Please Call Me inventor accuses Vodacom of falsifying info
Nkosana Makate, the inventor of Please Call Me, has accused Vodacom of falsifying information in a bid to deny him fair compensation for his creation.
Makate was reacting to Vodacom’s dismissal of new information submitted in court, alleging Vodacom had set aside R63.4 billion as potential reward due to him for the popular invention.
Makate’s invention enables a user without airtime to send a text to be called back by another subscriber.
According to Makate, Vodacom owes him a settlement of R10.2 billion, which excludes accrued interest and all the legal fees incurred since the Constitutional Court judgement. He wants Vodacom to pay him a settlement that takes into account his legal fees.
Makate said his legal team has calculated that Please Call Me has earned Vodacom R205 billion in call revenue from 2001 to 2020 (a forecast), which excludes, among other things, advertising revenue linked to the innovation.
In a statement on Friday, Vodacom alleged Makate is “deliberately misleading” the public that it had set aside a sum of R63 billion as potential compensation for his product.
Makate hit back, telling ITWeb that Vodacom’s “statement is riddled with falsifications and I will formerly respond to each falsity contained therein” within the next 48 hours.
The matter took a turn this week when a new affidavit by former Vodacom accountant Teboho Motaung was filed in the South Gauteng High Court, alleging the mobile operator had set aside R63.4 billion for Makate and had even processed invoices bearing his name while the matter was before the Constitutional Court.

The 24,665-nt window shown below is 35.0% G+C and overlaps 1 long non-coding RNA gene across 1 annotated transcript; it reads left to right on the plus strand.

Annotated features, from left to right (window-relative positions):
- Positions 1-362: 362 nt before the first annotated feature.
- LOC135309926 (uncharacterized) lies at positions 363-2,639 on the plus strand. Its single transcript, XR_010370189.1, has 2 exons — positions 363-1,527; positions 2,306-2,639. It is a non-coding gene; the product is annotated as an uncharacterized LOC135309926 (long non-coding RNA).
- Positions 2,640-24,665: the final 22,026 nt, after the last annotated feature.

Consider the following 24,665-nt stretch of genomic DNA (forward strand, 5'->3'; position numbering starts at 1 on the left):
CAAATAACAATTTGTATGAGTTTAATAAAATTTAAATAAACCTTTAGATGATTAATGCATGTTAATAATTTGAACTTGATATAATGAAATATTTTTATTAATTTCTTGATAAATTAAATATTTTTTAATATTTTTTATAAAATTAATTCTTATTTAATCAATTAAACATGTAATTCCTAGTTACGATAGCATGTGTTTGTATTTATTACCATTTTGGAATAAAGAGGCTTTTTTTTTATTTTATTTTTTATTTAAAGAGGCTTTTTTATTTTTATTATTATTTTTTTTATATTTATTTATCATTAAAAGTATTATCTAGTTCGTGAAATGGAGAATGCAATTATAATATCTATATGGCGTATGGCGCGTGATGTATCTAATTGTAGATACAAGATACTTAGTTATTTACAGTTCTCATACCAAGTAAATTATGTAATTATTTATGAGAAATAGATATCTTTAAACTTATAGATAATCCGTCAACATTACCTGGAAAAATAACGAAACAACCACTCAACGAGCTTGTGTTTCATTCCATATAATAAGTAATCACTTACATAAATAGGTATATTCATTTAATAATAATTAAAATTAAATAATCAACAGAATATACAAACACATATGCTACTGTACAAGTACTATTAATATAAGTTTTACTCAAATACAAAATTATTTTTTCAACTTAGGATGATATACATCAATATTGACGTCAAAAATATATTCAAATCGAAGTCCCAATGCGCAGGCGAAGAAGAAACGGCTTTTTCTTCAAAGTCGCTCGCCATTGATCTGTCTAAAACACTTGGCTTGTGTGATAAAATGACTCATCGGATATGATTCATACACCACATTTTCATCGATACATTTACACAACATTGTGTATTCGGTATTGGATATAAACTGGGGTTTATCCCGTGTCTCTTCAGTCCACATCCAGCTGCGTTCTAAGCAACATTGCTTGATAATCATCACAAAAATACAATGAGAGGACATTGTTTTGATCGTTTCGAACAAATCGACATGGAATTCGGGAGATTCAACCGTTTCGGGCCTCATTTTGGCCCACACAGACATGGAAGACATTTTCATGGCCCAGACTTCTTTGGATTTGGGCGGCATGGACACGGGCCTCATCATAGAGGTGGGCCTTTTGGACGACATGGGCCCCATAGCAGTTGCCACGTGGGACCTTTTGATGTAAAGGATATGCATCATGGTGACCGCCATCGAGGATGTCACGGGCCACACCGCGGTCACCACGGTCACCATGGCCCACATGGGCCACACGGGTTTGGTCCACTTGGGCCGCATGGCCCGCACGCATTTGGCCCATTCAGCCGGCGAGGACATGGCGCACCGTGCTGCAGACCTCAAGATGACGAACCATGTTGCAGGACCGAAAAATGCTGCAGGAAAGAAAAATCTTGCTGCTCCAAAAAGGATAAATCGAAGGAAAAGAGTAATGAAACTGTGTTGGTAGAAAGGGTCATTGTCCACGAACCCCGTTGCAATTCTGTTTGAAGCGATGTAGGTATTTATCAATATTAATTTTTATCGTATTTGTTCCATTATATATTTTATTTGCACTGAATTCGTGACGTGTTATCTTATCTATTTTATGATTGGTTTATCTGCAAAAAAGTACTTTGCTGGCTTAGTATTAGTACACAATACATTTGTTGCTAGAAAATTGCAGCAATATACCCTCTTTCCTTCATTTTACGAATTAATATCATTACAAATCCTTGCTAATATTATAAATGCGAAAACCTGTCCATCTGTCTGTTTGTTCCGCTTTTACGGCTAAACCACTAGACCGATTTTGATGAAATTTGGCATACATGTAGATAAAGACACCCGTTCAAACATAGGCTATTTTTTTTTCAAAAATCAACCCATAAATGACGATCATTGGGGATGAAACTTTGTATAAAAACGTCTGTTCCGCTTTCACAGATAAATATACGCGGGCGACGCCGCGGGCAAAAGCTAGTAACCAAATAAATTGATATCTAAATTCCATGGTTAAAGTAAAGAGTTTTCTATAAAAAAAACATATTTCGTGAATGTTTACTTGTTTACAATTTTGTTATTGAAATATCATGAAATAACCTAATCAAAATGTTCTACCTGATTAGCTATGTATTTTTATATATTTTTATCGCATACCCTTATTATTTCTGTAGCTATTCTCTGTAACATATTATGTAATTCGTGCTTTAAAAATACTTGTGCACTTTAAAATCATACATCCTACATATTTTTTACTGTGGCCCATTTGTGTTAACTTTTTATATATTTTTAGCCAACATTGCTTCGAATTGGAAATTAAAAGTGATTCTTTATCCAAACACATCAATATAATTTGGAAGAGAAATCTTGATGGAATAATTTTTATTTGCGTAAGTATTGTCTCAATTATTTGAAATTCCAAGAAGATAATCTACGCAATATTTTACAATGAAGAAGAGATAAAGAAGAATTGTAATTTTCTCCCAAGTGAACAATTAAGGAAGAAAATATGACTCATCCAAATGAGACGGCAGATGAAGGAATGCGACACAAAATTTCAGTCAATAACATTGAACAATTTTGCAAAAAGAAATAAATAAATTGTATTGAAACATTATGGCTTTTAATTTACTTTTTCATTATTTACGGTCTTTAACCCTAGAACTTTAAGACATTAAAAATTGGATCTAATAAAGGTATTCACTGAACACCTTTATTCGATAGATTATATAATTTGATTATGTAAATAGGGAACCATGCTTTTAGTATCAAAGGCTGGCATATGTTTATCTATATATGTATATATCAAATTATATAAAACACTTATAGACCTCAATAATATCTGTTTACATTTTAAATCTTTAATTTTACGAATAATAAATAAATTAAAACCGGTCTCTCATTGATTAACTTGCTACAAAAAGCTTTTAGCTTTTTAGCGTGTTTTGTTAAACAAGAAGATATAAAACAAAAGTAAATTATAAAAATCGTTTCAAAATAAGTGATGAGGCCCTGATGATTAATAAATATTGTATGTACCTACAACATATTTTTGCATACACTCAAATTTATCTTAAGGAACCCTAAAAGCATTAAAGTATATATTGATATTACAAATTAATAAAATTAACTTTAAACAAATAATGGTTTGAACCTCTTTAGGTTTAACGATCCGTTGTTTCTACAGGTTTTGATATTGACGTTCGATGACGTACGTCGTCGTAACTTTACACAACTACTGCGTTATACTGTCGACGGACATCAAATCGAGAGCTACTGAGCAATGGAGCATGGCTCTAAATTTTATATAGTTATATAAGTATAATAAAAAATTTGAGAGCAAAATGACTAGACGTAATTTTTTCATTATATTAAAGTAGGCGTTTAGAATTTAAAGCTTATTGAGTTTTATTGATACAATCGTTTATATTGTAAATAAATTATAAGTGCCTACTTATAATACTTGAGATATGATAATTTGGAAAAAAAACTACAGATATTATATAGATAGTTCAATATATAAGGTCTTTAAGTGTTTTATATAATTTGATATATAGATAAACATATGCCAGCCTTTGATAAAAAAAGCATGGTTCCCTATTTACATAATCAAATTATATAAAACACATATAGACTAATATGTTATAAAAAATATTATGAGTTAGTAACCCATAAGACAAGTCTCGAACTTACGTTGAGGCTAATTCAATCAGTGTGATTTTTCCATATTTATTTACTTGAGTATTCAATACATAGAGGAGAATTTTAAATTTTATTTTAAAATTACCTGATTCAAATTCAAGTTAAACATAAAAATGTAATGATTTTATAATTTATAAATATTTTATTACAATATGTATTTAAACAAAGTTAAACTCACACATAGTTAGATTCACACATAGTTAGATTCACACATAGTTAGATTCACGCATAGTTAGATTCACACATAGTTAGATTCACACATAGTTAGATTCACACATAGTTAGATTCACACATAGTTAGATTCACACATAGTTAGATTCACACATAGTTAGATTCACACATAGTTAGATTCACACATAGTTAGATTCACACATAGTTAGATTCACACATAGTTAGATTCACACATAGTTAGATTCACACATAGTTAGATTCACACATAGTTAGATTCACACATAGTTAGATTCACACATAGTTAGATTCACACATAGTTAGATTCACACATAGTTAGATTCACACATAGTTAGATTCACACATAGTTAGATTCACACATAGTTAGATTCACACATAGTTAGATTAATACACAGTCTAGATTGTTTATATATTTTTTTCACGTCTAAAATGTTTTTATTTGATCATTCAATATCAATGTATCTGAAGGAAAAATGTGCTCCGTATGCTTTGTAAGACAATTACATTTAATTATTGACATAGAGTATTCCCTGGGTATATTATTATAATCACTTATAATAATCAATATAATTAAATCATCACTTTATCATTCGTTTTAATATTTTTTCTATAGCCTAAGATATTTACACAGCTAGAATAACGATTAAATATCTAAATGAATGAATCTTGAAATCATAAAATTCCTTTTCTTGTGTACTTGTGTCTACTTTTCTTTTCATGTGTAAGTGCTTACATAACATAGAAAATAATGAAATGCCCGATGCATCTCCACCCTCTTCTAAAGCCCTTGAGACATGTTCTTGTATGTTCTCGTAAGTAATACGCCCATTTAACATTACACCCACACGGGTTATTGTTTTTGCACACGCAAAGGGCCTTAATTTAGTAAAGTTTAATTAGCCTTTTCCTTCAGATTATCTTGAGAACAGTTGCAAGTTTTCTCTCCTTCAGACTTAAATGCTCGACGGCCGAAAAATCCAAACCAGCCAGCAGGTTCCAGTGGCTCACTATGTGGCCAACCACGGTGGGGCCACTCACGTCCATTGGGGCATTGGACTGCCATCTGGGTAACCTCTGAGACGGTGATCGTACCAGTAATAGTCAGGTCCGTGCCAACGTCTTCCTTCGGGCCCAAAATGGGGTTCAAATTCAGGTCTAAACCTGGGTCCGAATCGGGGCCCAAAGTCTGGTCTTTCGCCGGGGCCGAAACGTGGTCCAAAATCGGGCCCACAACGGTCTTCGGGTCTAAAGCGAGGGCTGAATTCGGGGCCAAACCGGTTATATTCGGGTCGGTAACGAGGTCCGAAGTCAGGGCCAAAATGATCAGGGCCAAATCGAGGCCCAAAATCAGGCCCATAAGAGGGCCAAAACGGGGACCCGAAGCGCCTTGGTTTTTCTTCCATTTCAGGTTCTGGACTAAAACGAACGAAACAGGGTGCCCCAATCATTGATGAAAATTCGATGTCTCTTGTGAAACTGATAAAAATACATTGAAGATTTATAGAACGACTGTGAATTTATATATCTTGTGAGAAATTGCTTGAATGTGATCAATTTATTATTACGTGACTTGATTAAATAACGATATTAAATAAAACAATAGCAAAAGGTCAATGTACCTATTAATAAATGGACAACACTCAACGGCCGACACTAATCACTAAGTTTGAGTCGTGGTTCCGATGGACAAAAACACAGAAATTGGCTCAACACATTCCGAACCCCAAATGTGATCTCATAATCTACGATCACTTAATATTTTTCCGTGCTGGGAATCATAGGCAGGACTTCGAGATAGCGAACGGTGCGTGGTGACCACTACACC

He claimed Vodacom calculated the “Please Call Me” revenue streams in 2015, making a provision of R63.4 billion for the product.
Vodacom denies this claim, saying it did not make such a provision because the Constitutional Court did not set the quantum of the amount of money payable to Makate.
It adds that the court directed the parties to negotiate in good faith to agree a reasonable amount of compensation payable to Makate.
A Vodacom spokesperson says: “Recent statements made in the affidavits of Mr Makate and Mr Motaung are neither new nor do they introduce any new issues that have not previously been considered, including by the Commission for Intellectual Property and Companies and in Mr Makate’s interlocutory application before the North Gauteng High Court.
“In our view, the service of Mr Makate’s supplementary affidavit, in his effort to have the decision of Mr Shameel Joosub (a deadlock-breaking mechanism in the dispute, as determined by the Constitutional Court) is premature because the North Gauteng High Court still has to rule on Vodacom’s application for the variation of the court order that it sought to grant to Mr Makate to have access to certain documentation.
“Vodacom does not have some of the documents (ordered by the North Gauteng High Court to be produced) in its possession, and has disclosed the documents it has in its possession to Mr Makate’s attorneys.”
In July, justice Jody Kollapen, sitting in the South Gauteng High Court, ordered Vodacom to release financial records, which will assist the parties in determining the value of the Please Call Me idea.
Makate has been insisting that his negotiations with Vodacom “have been anything but fair”, demanding that the mobile operator produce all the details regarding revenue generated by the Please Call Me invention.
The battle for compensation between Makate and Vodacom has played out both inside and outside the courts for years, with no clear end in sight.
The parties were ordered by the Constitutional Court in 2016 to enter into good faith negotiations to determine reasonable compensation.